I’m hot and frazzled, dazed by the dizzying array of choices in Bed Bath & Beyond. I’ve come, overdressed in the under-chilled November air, in search of silver polish to address the tarnish covering an old, intricately etched trivet. Although pressed to make it to my morning yoga class on time, I’m aiming to accomplish this task quickly.
I run the gauntlet of “As Seen On TV” and travel size items before getting to the cleaning supplies, where I find a dozen choices. Creams, gels, foams, wipes… all promising to do slightly different things in marginally different ways. Really? I just want the silver to not be black. I grab the largest bottle for the smallest price, as if I’ll be polishing treasure chests full of the stuff for decades to come.
I have chosen the check out line – one of only two open – with someone who must be refurbishing and refurnishing a palace full of bathrooms, oblivious to my rush.
“These towels are great! What a nice grey!” the cashier sings as she scans each of the four-dozen with glacial speed and attentive appreciation. Really? I shift from foot to foot, sure that this will actually help speed things along, and completely abandon the yoga breathing that I instruct students to use in just these moments.
“Yes, thank you! I am redoing mine and the guest bathrooms and….”
This chatter just fans the flames of my impatience, so I try to tune it out, while secretly hoping that she of the multitudinous towels will spontaneously combust. Gazing over my shoulder, I redirect my attention to the growing line growing hot and bothered. Why don’t they call another cashier?
Directly behind me, a middle-aged man and his more aged mother abide. Their plight engages and distracts me.
“Mom,” the tall, balding, doughy son says. “How many bags of gummy candy do you need?” Slight irritation tinges the question. He is, I notice, clad head to toe in navy blue. Jeans, t-shirt, windbreaker, and Converse sneakers. He cradles an armful of assorted Welches chewies.
She, short, frail, and uniformly cream-colored, holds a bath math that matches her bony hands. Her burden is lighter and less awkward. Her answer has no edge. “That many.”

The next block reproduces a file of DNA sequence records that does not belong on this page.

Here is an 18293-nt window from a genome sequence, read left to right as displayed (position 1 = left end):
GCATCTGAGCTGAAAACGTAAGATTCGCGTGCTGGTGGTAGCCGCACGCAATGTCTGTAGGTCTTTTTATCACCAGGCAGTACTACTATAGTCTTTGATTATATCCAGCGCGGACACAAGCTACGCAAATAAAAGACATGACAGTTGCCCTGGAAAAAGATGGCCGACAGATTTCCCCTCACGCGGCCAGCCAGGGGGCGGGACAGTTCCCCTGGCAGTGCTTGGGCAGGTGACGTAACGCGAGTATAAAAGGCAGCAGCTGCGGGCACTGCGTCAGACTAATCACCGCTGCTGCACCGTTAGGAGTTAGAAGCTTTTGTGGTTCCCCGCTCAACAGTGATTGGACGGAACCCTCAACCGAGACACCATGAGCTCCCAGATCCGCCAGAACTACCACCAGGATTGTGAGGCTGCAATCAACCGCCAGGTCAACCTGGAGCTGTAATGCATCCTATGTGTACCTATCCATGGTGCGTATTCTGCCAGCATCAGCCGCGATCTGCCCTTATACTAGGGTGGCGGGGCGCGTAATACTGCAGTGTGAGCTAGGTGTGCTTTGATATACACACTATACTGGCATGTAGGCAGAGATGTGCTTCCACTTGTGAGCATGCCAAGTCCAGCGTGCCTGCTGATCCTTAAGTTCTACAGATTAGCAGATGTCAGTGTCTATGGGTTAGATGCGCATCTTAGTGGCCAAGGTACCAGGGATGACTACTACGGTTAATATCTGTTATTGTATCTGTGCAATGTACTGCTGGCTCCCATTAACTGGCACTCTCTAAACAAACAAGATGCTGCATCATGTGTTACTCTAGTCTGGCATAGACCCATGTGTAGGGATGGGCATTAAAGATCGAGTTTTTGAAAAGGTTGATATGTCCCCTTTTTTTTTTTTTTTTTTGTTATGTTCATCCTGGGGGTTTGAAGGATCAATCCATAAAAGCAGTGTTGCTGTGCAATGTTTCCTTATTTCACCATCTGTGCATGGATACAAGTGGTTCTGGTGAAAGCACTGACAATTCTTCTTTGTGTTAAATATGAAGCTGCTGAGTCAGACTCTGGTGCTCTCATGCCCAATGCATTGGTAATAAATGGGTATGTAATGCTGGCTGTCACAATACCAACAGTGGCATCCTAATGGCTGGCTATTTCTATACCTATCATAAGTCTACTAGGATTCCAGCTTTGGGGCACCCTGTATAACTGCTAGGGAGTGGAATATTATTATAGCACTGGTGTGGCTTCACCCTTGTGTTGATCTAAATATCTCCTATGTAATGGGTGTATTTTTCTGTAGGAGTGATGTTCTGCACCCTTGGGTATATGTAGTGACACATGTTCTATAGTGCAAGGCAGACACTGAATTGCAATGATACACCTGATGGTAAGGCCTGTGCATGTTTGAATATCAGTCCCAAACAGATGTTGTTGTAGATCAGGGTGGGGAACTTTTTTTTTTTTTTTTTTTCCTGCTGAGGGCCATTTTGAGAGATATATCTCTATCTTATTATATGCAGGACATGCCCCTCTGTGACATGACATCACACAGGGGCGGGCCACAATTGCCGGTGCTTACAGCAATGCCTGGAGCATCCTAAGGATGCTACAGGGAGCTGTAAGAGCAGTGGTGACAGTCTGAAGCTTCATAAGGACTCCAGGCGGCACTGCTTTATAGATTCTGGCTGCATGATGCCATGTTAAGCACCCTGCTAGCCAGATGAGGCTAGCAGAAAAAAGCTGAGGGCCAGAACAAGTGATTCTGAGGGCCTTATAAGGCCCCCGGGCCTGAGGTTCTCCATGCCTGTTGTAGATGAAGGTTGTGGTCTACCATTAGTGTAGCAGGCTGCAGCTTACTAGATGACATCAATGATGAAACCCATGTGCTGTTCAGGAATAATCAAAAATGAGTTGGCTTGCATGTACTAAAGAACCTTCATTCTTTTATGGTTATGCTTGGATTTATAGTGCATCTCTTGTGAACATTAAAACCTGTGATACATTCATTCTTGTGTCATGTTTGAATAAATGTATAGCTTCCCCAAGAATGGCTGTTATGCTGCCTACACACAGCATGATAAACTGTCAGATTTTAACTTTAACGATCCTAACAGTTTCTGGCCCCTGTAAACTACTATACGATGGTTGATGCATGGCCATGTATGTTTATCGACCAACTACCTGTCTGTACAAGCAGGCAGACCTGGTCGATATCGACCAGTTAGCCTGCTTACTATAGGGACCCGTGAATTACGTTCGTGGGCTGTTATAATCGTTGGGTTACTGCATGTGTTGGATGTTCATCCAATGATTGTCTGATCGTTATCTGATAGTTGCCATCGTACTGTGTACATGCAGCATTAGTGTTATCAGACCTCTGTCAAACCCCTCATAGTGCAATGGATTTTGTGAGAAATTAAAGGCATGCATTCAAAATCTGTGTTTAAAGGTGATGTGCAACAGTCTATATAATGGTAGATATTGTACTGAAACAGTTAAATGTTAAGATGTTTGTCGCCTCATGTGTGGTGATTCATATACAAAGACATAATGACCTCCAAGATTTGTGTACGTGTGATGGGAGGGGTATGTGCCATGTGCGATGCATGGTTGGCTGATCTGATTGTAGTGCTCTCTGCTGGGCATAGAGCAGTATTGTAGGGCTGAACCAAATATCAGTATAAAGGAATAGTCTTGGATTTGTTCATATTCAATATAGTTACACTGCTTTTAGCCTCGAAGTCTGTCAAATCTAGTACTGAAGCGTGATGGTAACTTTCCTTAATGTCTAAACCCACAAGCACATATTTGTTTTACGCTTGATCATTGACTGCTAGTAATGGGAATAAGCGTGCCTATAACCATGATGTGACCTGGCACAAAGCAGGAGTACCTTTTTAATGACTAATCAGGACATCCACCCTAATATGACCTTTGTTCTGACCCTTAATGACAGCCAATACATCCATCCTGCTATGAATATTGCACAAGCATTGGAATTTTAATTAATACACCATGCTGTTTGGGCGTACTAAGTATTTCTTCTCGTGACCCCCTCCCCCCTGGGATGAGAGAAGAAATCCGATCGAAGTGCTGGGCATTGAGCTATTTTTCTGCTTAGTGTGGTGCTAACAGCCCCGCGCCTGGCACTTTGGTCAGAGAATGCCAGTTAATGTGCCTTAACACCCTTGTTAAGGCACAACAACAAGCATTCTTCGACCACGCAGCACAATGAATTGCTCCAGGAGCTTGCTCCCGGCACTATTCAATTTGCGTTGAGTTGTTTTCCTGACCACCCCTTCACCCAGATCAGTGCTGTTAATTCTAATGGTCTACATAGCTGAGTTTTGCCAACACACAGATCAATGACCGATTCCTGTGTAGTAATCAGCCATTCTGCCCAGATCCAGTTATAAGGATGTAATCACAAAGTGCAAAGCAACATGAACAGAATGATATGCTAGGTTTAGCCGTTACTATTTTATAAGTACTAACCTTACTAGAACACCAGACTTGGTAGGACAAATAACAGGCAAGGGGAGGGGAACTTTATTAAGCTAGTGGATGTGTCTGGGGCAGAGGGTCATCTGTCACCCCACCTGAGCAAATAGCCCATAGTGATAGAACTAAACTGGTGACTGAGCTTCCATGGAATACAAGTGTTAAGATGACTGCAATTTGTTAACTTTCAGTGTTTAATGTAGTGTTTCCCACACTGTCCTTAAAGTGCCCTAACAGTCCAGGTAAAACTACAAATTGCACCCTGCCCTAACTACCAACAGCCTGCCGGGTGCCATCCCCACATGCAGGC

Back in front of me, the checkout process has come to a near halt over cotton country of origin. “What makes Egyptian cotton so special?” muses the redecorator.
I turn back to the mother and son, who are now silent, accepting their fate in Twilight Zone check out hell.
“Do you need a coupon?” I ask. They look at each other, and then back at me.
“Really?” they say simultaneously, looking like they’ve won the Powerball jackpot.
“Sure. I have a ton,” I assure them, thrusting the blue-rubber-banded bunch of the ubiquitous blue-bordered BB&B coupons (that seem to exclude everything yet never expire) in my hand at them.
“You made her day,” the son says with a softened voice. “You have no idea.”
“That’s so nice of you!” she interrupts. “Mine are at home; I always forget to bring them!”
“I keep them in the car,” I explain.
“In the car!!!” they chime in unison at this Eureka moment.
I spy the price tag on her ecru bathmat: $14.99. She will save $3. Three dollars have brought her joy.
Finally, I check out and look back and wish them a nice day. They thank me again as they begin to explain to the cashier, who now compliments them on their array of Welches gummy candy, “That nice lady just gave us one of her coupons!” And the glowing cashier, “Oh, that’s so sweet!” I’m not sure if she’s talking about me or the gummies, but it matters not. I feel calm and compassionate even in the absence of yoga breathing.
I’ve forgotten how sweaty and late I now am. In reality, they have made my day,